Tag Archives: relationships

Everyone Loves Me!


I have been told I have a charming personality.  I suspect it’s partly just the personality I was born with and partly from being a middle child in a large family.  I’m basically a happy person. I get a kick out of life and find my fellow inmates on this planet fascinating.  I have made friends easily through my adult life.  I also tend to be very loyal so a lot of my closest friends I’ve known for over twenty years, some since childhood.

I remember sharing my angst over moving to New York City for a job a few years ago with my sister.  “What am I doing? I don’t know a soul in New York?  How will I meet people?”  My sister laughed and said, “You’ll make friends everywhere you go the way you always have.”

And, of course, she was right.  If I go to a new hairdresser, within a few visits we’re best of friends and meeting for drinks and dinner.  When I change jobs my new staff is usually happy I’m there and I make friends among my colleagues without difficulty.  In fact, at a recent job, my boss actually told me one of my fellow directors was jealous because staff liked me so well so quickly.  I just seem to be able to sense the type of support that each person needs to flourish and am somehow able to bring out their best.  I can prompt people to try and succeed at things they didn’t think they could do previously.

I put others at ease.  I laugh at all the everyday occurrences that make some people angry and frustrated and I get others to laugh along with me.  I’m the one that gets the party going.  I coax those who wouldn’t normally dance out on to the dance floor.  I laugh at myself. I use humor as an ice breaker and I’m often the one who helps others to relax and begin to enjoy each other’s company.

I’ve been told I’m adorable, fun, funny, charming, even enchanting.  (Okay, that last one may have been my Mom!)   Everybody loves me: my neighbors love me, the plumber loves me, babies love me, the cable guy loves me, my friends’ husbands and boyfriends love me, my friends’ kids love me, my nieces and nephews love me.

So what I don’t understand is this:  How is it that if everyone I meet loves me I can’t find just one, single man who loves me too?  I only need one man to find me enchanting — not an entire world.  Just one, single, stable, honest man who thinks I’m as special as everyone else does.  I only need one man to share my everyday life, my joys and sorrows, my laughter and tears.

Even at my ripe old age I’m still hopeful that this man exists somewhere and one day we’ll meet.  We’ll connect and he’ll see in me all the good that others do and eventually he’ll look across the room at me the way my girlfriend’s husband still looks at her after 35 years of marriage and say, “I’m a damn lucky man.”  And I’ll be across the room smiling back knowing I’m the one who’s truly lucky.

Advertisements

Life Goes On


by McKenzie James

I get up

Do my hair

Dress for success and put my make-up on

Go to work

Smile and converse

And then I come home and cry about you

I grocery shop

I pay the bills

Run the everyday errands that we all do

Smile at the clerks

Exchange pleasantries

And then I come home and cry about you

I meet my friends

Share some laughs

Smiles and hugs

Let’s do it again

And then I come home and cry about you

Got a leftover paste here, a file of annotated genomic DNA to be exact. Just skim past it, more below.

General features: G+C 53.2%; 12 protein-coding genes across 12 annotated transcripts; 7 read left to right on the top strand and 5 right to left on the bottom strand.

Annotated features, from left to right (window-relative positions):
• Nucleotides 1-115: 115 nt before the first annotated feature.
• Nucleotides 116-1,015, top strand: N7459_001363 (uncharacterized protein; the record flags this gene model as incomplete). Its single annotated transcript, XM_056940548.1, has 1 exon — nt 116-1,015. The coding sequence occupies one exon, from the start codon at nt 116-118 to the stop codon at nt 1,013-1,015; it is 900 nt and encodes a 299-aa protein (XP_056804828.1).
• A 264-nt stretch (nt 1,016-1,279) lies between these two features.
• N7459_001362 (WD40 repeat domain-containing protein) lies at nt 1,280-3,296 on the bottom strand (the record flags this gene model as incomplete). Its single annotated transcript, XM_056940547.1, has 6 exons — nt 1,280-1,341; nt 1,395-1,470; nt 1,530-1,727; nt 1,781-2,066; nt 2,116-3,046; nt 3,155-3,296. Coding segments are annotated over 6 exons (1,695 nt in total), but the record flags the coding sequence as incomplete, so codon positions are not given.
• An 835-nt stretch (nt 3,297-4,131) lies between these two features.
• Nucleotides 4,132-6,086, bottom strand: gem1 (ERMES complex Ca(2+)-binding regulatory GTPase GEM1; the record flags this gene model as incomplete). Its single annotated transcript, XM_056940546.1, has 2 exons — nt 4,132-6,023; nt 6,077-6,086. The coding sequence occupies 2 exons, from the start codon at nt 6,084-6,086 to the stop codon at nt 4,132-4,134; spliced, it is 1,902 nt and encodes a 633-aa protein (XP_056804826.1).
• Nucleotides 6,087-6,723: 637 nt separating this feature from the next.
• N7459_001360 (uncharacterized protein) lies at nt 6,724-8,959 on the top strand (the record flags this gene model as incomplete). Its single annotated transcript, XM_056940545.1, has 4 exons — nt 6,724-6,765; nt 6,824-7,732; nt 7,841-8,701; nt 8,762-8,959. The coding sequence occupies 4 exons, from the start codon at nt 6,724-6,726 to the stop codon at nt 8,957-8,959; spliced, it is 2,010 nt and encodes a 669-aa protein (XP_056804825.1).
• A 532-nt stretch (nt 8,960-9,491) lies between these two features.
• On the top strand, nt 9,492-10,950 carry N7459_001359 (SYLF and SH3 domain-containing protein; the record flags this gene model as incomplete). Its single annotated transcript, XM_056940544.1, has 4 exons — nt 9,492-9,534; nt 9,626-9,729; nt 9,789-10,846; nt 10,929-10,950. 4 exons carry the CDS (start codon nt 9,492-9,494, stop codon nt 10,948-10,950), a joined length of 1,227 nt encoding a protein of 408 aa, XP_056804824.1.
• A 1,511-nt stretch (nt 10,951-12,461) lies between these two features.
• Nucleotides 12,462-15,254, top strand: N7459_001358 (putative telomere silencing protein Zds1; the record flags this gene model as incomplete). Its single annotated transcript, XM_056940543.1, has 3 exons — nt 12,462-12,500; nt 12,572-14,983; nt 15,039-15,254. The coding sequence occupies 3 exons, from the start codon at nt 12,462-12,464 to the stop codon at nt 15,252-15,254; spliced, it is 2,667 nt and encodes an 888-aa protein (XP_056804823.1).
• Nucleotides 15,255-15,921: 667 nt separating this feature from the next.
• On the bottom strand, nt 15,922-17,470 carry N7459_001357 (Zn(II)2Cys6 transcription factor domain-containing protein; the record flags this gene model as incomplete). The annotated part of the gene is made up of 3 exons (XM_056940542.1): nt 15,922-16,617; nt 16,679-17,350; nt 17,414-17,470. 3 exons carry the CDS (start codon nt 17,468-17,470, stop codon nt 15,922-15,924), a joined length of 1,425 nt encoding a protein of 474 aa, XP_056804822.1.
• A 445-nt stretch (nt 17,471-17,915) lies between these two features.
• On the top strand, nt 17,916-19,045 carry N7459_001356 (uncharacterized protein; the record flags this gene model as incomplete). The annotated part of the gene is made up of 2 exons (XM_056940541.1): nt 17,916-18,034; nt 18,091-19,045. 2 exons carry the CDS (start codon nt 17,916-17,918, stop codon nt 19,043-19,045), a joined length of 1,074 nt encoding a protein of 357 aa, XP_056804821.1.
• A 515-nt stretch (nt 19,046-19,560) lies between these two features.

I visit the kids

We run and play

We laugh and jest

And at the end of the day

I come home and cry about you

I cry about you

I still cry about you


Does He Know?


by McKenzie James

 

Didn’t he know I’d always love him?

That I’d always put him first?

I would have always stood beside him;

stuck by him through better or worse.

 

I would have helped him reach his goals.

I would have kept him from the cold.

I would have picked him up when he fell.

I would have loved that man through heaven and hell.

 

We could have shared passion, laughter and life.

We could have held each other close every night.

We could have built something that others would envy.

We could have, we should have, but it simply ended.

 

Does he know what he is missing?

Does he know what we might have had?

How many people wander forever searching

and are never offered such a chance?


Illusion


I miss the way he looked at me as if he saw some beauty there.

He’d say, “Come sit and tell me all about your day”.

Then he’d hold me close and stroke my hair

as my troubles drifted away.

I miss the way he’d dance with me just because he knew

it was the one thing I truly enjoyed.

Dancing mattered to him not at all.

He simply wished to please.

Perhaps he needed more from me than just being there for him?

I miss seeing him across the table as we sipped a glass of wine.

I loved the way he’d speak to me about his life and world.

I loved that when I spoke to him he seemed to hear my words.

I miss when he’d stop talking and take me in his arms.

I miss him making love to me and sleeping all night wrapped in his arms.

How can one miss what one never really had?

How could I have been so wrong?

Your mind plays tricks on you as you age.

Have we become too old to love?

Is it possible hearts broken so many times can no longer feel?

Is it possible none of it was ever real?

 

McKenzie James

November 8, 2011


Friends for Life by McKenzie James Part II


(Letter to Eleanor continued)

Well, you’ll know by now that Laura got the part.  Was there ever any question?  How that enormous voice comes out of that tiny girl I’ll never know.  No one hearing her on stage would ever believe there once was a question about whether or not the child would have a normal lung capacity.  That’s one of the things I did right with my life is help out Dottie when she needed help with those babies.  She always thought I was doing her a favor, but you and I know it was the other way around.  I loved mothering those kids.  But they’re all older now and they’ll b e fine on their own.  My work there is done and I rarely see or hear from them now that they’ve been launched into lives of their own.